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Insurance Consumer Advocate

Sha'Ron James


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Mailing: 200 East Gaines St.
Tallahassee, FL 32399-0308

For Consumer Assistance:
Contact the Division of
Consumer Services within the
Department of Financial Services

Online at
Consumer Services
Toll-free in Florida
1-877-MY-FL-CFO
(1-877-693-5236)
Out of State
(850) 413-3089
Español
(850) 413-3033

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PIP, worker's comp, AOB bills stall as session ends

 

Date: May 05, 2017
Source: Palm Beach Post
Author:  Charles Elmore

 

A chance to save Florida drivers up to $81 per car on their insurance bills collapsed along with attempts to curb attorney’s fees in worker’s compensation and property-insurance claims as state legislators failed to reach agreement Friday evening.

Legislators are scheduled to end the session Monday by passing the budget but have said they will not take up other issues then.

The House passed a bill 89-29 to repeal the state’s no-fault car insurance system after nearly 50 years, requiring bodily injury liability coverage instead, which most states do. That could have could brought down rates about 6 percent, an actuarial study last year found. But a Senate bill did not make it to the floor.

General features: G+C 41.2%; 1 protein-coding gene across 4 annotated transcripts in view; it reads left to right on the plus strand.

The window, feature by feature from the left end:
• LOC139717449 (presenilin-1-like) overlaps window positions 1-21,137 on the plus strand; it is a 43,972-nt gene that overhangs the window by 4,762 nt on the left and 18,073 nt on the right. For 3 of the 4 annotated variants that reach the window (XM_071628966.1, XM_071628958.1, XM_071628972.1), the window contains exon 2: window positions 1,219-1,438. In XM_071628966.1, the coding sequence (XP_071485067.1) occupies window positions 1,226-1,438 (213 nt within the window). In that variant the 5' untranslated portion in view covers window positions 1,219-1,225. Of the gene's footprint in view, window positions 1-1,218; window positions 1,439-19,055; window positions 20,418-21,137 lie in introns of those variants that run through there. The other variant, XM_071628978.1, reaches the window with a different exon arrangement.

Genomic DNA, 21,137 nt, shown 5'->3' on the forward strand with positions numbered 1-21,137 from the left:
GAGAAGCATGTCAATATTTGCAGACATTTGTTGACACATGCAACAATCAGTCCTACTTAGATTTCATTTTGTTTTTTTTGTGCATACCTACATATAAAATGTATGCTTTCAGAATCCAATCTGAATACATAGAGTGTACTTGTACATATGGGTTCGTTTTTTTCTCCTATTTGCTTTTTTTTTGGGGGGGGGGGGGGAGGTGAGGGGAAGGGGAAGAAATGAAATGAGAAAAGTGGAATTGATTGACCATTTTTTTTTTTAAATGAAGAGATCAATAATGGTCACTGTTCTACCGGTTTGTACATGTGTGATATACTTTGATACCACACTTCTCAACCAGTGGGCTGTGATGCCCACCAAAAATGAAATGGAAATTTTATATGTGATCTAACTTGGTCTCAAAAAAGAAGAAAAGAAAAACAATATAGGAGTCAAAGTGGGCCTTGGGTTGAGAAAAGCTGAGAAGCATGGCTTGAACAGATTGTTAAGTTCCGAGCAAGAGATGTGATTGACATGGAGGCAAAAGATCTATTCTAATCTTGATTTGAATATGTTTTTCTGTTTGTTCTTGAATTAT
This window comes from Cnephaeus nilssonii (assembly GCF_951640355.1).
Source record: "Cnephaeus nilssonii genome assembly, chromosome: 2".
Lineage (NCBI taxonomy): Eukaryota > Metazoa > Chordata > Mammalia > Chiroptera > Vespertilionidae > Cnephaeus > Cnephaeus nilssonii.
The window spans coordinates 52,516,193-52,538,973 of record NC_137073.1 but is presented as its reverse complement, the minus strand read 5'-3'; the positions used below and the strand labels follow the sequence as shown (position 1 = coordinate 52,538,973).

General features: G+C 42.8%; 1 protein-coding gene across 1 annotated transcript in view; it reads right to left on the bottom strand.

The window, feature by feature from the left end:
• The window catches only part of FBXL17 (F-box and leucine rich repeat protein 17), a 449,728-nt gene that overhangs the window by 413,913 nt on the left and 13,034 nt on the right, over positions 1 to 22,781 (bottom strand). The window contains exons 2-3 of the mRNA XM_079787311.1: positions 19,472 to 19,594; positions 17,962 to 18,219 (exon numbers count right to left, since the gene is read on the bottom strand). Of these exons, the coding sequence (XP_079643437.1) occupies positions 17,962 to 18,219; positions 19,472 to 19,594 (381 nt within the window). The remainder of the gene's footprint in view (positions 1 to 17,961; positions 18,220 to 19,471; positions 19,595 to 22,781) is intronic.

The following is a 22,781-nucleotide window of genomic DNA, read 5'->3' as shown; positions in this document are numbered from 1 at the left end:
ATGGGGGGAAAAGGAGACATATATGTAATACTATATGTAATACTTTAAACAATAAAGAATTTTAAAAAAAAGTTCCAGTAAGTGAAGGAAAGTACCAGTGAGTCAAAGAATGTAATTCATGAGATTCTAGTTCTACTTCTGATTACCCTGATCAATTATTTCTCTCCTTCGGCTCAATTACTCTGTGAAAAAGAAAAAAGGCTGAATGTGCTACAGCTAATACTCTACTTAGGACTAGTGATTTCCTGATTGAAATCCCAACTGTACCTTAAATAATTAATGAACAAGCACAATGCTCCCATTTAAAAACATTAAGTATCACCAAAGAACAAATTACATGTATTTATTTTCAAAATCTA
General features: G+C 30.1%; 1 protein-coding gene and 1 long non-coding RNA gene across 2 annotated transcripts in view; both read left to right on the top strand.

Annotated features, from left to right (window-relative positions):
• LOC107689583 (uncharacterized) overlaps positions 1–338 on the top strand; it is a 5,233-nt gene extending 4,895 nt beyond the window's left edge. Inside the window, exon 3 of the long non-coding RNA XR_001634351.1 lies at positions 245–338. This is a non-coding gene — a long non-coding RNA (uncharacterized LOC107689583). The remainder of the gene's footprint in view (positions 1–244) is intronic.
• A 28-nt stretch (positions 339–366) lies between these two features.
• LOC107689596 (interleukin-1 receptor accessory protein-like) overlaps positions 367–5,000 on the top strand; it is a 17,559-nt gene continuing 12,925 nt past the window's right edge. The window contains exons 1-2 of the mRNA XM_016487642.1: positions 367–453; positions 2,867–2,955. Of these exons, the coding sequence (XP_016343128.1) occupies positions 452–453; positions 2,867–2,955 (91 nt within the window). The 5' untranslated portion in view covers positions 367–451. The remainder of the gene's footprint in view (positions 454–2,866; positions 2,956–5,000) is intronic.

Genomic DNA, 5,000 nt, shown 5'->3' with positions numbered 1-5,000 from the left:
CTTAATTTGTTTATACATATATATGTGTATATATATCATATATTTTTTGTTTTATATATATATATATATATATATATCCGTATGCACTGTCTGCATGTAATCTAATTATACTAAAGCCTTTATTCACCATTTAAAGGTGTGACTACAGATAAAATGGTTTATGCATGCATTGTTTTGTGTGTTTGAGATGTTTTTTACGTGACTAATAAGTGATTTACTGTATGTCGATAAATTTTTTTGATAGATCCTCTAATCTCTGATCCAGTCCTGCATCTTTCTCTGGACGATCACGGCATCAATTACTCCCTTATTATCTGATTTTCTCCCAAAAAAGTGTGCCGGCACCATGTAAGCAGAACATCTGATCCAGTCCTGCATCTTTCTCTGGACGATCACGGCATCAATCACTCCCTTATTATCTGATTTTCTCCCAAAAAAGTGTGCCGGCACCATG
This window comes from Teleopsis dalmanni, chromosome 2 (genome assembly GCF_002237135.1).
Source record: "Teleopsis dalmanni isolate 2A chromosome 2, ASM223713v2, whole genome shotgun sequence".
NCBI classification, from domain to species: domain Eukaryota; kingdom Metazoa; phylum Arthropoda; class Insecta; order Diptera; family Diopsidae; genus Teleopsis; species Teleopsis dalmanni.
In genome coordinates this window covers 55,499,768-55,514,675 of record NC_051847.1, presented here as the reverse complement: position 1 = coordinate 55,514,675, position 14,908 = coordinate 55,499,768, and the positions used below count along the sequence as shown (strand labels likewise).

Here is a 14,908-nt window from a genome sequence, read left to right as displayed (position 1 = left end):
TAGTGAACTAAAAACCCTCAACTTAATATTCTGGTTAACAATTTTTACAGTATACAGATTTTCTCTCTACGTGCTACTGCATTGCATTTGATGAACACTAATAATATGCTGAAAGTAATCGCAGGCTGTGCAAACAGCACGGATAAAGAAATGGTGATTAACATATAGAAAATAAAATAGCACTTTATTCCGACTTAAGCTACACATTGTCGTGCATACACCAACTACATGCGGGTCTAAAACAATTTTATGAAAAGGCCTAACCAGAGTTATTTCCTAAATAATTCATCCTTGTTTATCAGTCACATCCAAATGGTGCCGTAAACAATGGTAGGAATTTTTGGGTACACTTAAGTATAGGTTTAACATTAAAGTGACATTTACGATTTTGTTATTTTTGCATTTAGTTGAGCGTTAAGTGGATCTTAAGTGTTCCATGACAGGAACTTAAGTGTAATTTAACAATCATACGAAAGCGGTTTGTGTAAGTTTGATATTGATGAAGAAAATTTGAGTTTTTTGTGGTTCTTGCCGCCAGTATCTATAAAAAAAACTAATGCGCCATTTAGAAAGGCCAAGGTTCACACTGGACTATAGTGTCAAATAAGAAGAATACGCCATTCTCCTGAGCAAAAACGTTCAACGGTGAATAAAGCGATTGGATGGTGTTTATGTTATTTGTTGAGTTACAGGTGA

Attempts to hold down rates for worker’s compensation and property insurance by limiting attorney’s fees also failed.

Property insurers say lawyers for contractors who get consumers to sign over control of insurance payments — known as assignment of benefits or AOB — are inflating claims like roof and plumbing leaks and driving up rates.

“Florida’s hardworking families should remember this – the Florida Senate chose to side with anti-consumer special interests, instead of stepping up and protecting consumers from an AOB loophole that has attracted plaintiffs’ attorneys like gold rush miners,” said Edie Ousley, vice president of public affairs for the Florida Chamber of Commerce, one of the groups supporting changes to the law. “Their failure to act means homeowners will be forced to spend more on property insurance in the coming year and home ownership will become less affordable for many Floridians.”